A little warmer today. Another beautiful run. What a view! Clear and through the trees to the river and the other side. I love November and its blues, grays, browns, and golds from a few trees still holding onto their leaves. I felt relaxed and strong — lungs and legs.
Listened to rustling leaves, striking feet, dripping ravines for the first 2 miles of the run. Put in Taylor Swift’s new version of 1989 for the last mile.
- a single leaf floating through the air, then down to the ground — was it brown or gold or green?
- the steady dripping of water out of the sewer pipe
- the smell of something burnt — toast? coffee? — but from a house or the gorge and not longfellow grill
- a runner in a bright yellow shirt, running across the road, then through the grass below edmund, then onto the dirt trail in front of me
- the steps down to the winchell trail are closed, with a chain across the railings, but I went around on the dirt path
- the winchell trails was covered in yellow leaves
- the roar of a chainsaw from across the gorge
- kids’ voices from the playground at Minnehaha Academy
- a biker on the walking trail where it dips below the road and hangs above the floodplain forest
- a bright headlight from a bike, glowing in the grayish gloom
Found this wonderful little poem the other day:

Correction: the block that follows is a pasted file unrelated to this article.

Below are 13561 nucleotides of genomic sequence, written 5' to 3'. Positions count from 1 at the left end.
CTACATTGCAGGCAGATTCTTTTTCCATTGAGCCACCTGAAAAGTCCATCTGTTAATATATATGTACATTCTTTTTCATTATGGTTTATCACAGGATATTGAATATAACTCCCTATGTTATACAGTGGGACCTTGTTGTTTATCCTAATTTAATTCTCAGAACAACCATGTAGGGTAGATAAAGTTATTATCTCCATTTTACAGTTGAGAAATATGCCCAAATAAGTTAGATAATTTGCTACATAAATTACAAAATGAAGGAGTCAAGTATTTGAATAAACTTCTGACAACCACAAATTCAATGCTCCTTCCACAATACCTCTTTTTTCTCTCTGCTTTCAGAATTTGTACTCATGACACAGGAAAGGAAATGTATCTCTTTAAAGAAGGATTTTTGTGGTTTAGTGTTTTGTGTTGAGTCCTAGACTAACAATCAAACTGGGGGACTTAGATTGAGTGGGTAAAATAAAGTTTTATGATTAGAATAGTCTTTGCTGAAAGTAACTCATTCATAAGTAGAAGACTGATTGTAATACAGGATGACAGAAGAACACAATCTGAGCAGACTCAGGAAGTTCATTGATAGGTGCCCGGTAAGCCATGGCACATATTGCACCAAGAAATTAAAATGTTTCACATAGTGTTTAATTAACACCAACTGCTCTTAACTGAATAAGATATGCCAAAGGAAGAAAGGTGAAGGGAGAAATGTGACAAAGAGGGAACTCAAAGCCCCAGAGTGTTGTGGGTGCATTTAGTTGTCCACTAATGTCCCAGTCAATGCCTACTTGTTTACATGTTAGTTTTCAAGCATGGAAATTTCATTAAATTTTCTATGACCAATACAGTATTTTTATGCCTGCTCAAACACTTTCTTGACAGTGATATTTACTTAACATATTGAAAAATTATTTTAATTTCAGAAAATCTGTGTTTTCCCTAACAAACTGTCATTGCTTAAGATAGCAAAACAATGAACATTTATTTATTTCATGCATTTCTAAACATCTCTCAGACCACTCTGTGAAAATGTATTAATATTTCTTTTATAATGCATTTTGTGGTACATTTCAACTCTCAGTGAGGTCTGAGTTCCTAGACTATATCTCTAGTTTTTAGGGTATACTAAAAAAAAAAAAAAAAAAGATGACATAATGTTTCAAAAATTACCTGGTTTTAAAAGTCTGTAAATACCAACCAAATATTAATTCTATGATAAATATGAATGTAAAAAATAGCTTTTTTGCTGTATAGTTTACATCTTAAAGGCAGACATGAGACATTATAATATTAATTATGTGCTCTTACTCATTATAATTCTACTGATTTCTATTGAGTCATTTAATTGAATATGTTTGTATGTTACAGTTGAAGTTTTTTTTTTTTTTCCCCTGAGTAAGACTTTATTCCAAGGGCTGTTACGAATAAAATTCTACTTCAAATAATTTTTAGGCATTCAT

Injury Room / Katie Ford
little window, I
see one day
the entire bird,
the next just
a leeward wing,
only a painful
call, which, without
the body, makes
This poem reminds me of my own experiments in trying to determine how little information (especially visual data) I need in order to recognize or identify or be aware of the presence of some thing.
Poetry is not a Project
Two days ago, at the end of my entry, I posted about a pamphlet I was reading, Poetry is not a Project. I offered some notes from the first section, Habitus, and promised to do the rest in later entries. Here’s the rest. Instead of a lot of notes, I decided to condense it into a key passage from each section.
Poetry is Not a Project / Dorothy Lasky
Poems are living things that grow from the earth into the brain, rather than things that are planted within the earth by the brain.
To write a poem is to be a maker. And to be a maker is to be down in the muck of making and not always to fly so high above the muck.
This passage reminded me of an essay I posted about in September and finally read yesterday: En Plein Air Poetics: Notes Towards Writing in the Anthropocene / Brian Teare
What is Really Not Intentions, but Life
The road through a poem is a series of lines, like a constellation, all interconnected. Poems take place in the realm of chance, where the self and the universal combine, where life exists.
On the same site, Ugly Duckling Press, where I found Lasky’s pamphlet, I also found this chapbook, Almost Perfect Forms, in which the author creates the constellations out of ands and ors found in Dreams and Stones by Magdalena Tulli.
How We Write and What We Write For
Because poets make language and make language beautiful. Because beautiful language makes a new and beautiful world. Because poets live and make a new world, which beautiful language itself creates.